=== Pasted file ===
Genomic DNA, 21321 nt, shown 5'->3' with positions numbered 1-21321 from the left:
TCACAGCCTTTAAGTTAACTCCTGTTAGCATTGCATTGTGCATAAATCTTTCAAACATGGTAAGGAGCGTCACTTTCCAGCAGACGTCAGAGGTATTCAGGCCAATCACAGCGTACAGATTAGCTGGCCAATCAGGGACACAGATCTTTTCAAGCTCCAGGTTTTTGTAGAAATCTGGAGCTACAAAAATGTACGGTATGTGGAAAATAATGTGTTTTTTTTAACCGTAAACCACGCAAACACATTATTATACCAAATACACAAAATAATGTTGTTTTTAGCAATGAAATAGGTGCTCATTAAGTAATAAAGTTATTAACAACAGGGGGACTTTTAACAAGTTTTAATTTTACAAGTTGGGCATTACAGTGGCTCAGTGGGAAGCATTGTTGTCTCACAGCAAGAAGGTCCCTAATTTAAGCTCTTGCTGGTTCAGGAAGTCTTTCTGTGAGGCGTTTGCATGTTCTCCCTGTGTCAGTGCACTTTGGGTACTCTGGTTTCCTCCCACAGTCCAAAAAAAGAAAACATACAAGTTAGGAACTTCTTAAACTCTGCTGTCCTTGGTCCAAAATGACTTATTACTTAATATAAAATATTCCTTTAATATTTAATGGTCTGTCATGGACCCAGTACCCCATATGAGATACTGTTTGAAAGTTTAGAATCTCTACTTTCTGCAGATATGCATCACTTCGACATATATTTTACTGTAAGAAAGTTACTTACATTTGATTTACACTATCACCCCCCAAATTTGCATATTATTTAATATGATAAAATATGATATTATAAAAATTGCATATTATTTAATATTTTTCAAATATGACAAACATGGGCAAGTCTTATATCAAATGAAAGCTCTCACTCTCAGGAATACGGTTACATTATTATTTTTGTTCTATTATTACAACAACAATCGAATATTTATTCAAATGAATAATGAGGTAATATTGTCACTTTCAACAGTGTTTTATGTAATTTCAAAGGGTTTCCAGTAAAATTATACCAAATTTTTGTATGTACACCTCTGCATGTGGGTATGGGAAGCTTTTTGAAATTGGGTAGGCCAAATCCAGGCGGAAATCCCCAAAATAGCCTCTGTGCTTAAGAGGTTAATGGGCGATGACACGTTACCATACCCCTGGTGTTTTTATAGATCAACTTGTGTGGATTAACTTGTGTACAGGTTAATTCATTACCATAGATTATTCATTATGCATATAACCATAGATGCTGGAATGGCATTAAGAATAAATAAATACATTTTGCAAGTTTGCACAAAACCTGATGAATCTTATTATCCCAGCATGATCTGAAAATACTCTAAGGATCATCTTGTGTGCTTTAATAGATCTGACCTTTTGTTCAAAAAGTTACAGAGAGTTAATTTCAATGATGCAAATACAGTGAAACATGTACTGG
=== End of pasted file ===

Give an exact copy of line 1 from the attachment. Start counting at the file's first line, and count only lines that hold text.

Genomic DNA, 21321 nt, shown 5'->3' with positions numbered 1-21321 from the left: